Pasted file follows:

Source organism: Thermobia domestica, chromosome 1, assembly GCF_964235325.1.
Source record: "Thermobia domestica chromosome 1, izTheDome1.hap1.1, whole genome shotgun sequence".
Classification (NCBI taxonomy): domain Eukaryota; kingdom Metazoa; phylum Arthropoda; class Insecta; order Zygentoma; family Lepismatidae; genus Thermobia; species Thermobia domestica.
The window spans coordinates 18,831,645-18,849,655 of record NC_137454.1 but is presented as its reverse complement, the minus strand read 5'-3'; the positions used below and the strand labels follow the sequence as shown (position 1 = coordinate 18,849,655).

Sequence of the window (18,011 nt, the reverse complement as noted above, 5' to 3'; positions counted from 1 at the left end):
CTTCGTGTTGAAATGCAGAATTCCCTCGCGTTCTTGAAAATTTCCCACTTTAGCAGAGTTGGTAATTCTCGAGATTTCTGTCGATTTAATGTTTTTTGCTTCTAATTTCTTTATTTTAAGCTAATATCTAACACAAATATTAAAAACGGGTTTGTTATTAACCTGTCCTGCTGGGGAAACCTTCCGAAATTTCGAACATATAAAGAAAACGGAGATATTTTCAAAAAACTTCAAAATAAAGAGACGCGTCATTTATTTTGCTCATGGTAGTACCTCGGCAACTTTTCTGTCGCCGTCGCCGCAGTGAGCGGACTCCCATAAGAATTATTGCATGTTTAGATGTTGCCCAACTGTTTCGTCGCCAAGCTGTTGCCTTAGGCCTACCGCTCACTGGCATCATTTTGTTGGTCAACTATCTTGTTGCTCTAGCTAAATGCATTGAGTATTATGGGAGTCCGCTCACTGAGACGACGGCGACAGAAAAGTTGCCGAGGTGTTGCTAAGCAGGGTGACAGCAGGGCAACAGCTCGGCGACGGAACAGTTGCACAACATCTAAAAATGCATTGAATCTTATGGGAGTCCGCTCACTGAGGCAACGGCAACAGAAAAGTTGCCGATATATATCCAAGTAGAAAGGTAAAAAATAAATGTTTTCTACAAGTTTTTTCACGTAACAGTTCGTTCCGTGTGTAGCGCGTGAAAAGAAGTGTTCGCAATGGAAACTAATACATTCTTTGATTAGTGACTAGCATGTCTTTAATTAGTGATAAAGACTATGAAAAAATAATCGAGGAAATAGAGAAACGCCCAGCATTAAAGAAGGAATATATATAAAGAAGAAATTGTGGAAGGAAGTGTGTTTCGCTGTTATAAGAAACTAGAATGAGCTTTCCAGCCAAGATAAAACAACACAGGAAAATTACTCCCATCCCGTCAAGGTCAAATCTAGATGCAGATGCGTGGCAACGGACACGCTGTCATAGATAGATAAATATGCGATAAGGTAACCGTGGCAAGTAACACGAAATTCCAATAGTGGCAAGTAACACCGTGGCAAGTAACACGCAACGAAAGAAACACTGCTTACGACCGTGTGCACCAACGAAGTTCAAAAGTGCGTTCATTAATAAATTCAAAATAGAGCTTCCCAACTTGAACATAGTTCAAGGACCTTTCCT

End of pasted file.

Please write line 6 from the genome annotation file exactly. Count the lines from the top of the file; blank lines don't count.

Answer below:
CTTCGTGTTGAAATGCAGAATTCCCTCGCGTTCTTGAAAATTTCCCACTTTAGCAGAGTTGGTAATTCTCGAGATTTCTGTCGATTTAATGTTTTTTGCTTCTAATTTCTTTATTTTAAGCTAATATCTAACACAAATATTAAAAACGGGTTTGTTATTAACCTGTCCTGCTGGGGAAACCTTCCGAAATTTCGAACATATAAAGAAAACGGAGATATTTTCAAAAAACTTCAAAATAAAGAGACGCGTCATTTATTTTGCTCATGGTAGTACCTCGGCAACTTTTCTGTCGCCGTCGCCGCAGTGAGCGGACTCCCATAAGAATTATTGCATGTTTAGATGTTGCCCAACTGTTTCGTCGCCAAGCTGTTGCCTTAGGCCTACCGCTCACTGGCATCATTTTGTTGGTCAACTATCTTGTTGCTCTAGCTAAATGCATTGAGTATTATGGGAGTCCGCTCACTGAGACGACGGCGACAGAAAAGTTGCCGAGGTGTTGCTAAGCAGGGTGACAGCAGGGCAACAGCTCGGCGACGGAACAGTTGCACAACATCTAAAAATGCATTGAATCTTATGGGAGTCCGCTCACTGAGGCAACGGCAACAGAAAAGTTGCCGATATATATCCAAGTAGAAAGGTAAAAAATAAATGTTTTCTACAAGTTTTTTCACGTAACAGTTCGTTCCGTGTGTAGCGCGTGAAAAGAAGTGTTCGCAATGGAAACTAATACATTCTTTGATTAGTGACTAGCATGTCTTTAATTAGTGATAAAGACTATGAAAAAATAATCGAGGAAATAGAGAAACGCCCAGCATTAAAGAAGGAATATATATAAAGAAGAAATTGTGGAAGGAAGTGTGTTTCGCTGTTATAAGAAACTAGAATGAGCTTTCCAGCCAAGATAAAACAACACAGGAAAATTACTCCCATCCCGTCAAGGTCAAATCTAGATGCAGATGCGTGGCAACGGACACGCTGTCATAGATAGATAAATATGCGATAAGGTAACCGTGGCAAGTAACACGAAATTCCAATAGTGGCAAGTAACACCGTGGCAAGTAACACGCAACGAAAGAAACACTGCTTACGACCGTGTGCACCAACGAAGTTCAAAAGTGCGTTCATTAATAAATTCAAAATAGAGCTTCCCAACTTGAACATAGTTCAAGGACCTTTCCT